CASSIDY: Can I respond to that?

CUOMO: Absolutely.

CASSIDY: We actually will cover more.

The reason they based that is on a study of a different bill, but it depends upon the individual mandate. And those folks put great credit in the individual mandate which penalizes, coerces working families into purchasing insurance.

As it turns out, the best data shows that the individual mandate does not work. What does work is giving power to governors.

But there's a fundamental difference. Democrats think the Washington, D.C. should have the power and people should be coerced. Republicans think the state and the patients should have the power and that we should help those families, not penalized them.

There's a fundamental difference, but Graham-Cassidy will ensure more folks and we protect those with preexisting condition.

CUOMO: But then, why do you have governors of your own party coming up and saying that's not true? That even though you're going to give me the money and I like the control, you're going to cut the amount of money that I have, and in fact, those block grants are going to go away altogether at some point in the future, so there's going to be less money in the system which you like because you want to take money out and use it for tax reform, or whatever you want to do it. But if you take money out, you can't cover as many people.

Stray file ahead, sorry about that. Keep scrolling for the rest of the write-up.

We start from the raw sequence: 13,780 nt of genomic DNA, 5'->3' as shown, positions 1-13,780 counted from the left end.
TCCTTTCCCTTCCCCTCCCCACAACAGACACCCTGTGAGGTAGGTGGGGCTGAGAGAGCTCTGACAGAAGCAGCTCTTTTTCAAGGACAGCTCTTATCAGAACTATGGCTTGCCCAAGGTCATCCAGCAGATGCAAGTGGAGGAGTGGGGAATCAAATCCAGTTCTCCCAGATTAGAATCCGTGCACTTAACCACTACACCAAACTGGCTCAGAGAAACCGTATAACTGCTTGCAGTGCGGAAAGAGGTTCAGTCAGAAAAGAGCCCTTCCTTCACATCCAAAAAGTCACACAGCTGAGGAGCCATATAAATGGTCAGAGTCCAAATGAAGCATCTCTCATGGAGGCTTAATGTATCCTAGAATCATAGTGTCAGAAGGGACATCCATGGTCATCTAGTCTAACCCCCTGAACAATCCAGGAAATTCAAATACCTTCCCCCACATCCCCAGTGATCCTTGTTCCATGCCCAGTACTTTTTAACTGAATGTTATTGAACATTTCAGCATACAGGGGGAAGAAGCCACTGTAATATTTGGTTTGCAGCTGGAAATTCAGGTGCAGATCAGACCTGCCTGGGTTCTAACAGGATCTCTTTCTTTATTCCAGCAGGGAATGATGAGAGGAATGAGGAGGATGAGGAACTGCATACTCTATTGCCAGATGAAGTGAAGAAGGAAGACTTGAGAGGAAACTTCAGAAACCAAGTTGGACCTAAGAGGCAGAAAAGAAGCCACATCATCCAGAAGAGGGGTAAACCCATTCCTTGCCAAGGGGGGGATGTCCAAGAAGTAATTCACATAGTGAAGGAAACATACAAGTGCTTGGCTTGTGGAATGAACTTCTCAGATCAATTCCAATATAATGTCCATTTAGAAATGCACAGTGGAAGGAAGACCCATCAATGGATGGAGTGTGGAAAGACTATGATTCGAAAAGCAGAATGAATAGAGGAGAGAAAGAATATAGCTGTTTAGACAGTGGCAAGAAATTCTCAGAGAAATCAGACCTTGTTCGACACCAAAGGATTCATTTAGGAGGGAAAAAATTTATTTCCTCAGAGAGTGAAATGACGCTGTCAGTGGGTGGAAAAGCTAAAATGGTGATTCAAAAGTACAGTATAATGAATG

CASSIDY: A couple of things. We do take money out because we eliminate the mandated penalties.

CUOMO: And tax credits.

CASSIDY: Fifty-eight percent of those penalties are paid by families who make $50,000 or less. If you are in Maine, Florida, Virginia, Missouri, you get far more money than you do under the status quo.

We actually -- speaking of governors, we had I think 14 or 15 governors that signed a letter yesterday which they published say that they were in support of this. I think there was six who are not, there's I think 15 or 16 who are.

And the study show that the best way to get people covered is not through a mandate, through penalties, but through getting a governor engaged. Our bill gives the governor responsibility, which he or she may not want, but that's the best way to get people covered.

CUOMO: But, Governor, giving -- governor -- Senator, not yet, Senator, giving people the ability to have coverage and it being affordable are very different things.